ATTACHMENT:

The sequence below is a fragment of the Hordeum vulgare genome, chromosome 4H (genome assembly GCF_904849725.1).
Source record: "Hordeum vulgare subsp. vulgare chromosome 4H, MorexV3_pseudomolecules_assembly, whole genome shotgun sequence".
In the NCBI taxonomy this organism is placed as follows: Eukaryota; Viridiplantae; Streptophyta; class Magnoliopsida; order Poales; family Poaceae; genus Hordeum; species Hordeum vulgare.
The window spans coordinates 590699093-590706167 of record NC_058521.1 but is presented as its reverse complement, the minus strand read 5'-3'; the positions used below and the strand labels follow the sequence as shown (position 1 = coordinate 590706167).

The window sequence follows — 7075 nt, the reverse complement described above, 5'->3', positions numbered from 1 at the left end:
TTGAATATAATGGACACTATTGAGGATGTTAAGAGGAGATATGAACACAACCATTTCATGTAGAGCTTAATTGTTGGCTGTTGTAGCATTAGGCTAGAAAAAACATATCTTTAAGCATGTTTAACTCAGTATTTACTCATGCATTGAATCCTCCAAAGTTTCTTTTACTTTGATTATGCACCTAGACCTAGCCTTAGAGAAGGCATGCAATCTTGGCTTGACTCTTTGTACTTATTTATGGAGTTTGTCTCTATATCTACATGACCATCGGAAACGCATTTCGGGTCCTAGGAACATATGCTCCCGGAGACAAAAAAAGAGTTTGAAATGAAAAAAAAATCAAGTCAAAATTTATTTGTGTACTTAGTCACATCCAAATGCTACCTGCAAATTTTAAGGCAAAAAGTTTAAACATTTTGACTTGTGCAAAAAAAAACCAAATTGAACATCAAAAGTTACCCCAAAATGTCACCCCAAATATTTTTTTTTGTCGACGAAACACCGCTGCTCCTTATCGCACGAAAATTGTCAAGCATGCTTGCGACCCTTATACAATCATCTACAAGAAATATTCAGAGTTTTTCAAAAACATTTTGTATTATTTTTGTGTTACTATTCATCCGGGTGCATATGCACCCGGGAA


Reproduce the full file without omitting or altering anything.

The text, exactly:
The sequence below is a fragment of the Hordeum vulgare genome, chromosome 4H (genome assembly GCF_904849725.1).
Source record: "Hordeum vulgare subsp. vulgare chromosome 4H, MorexV3_pseudomolecules_assembly, whole genome shotgun sequence".
In the NCBI taxonomy this organism is placed as follows: Eukaryota; Viridiplantae; Streptophyta; class Magnoliopsida; order Poales; family Poaceae; genus Hordeum; species Hordeum vulgare.
The window spans coordinates 590699093-590706167 of record NC_058521.1 but is presented as its reverse complement, the minus strand read 5'-3'; the positions used below and the strand labels follow the sequence as shown (position 1 = coordinate 590706167).

The window sequence follows — 7075 nt, the reverse complement described above, 5'->3', positions numbered from 1 at the left end:
TTGAATATAATGGACACTATTGAGGATGTTAAGAGGAGATATGAACACAACCATTTCATGTAGAGCTTAATTGTTGGCTGTTGTAGCATTAGGCTAGAAAAAACATATCTTTAAGCATGTTTAACTCAGTATTTACTCATGCATTGAATCCTCCAAAGTTTCTTTTACTTTGATTATGCACCTAGACCTAGCCTTAGAGAAGGCATGCAATCTTGGCTTGACTCTTTGTACTTATTTATGGAGTTTGTCTCTATATCTACATGACCATCGGAAACGCATTTCGGGTCCTAGGAACATATGCTCCCGGAGACAAAAAAAGAGTTTGAAATGAAAAAAAAATCAAGTCAAAATTTATTTGTGTACTTAGTCACATCCAAATGCTACCTGCAAATTTTAAGGCAAAAAGTTTAAACATTTTGACTTGTGCAAAAAAAAACCAAATTGAACATCAAAAGTTACCCCAAAATGTCACCCCAAATATTTTTTTTTGTCGACGAAACACCGCTGCTCCTTATCGCACGAAAATTGTCAAGCATGCTTGCGACCCTTATACAATCATCTACAAGAAATATTCAGAGTTTTTCAAAAACATTTTGTATTATTTTTGTGTTACTATTCATCCGGGTGCATATGCACCCGGGAA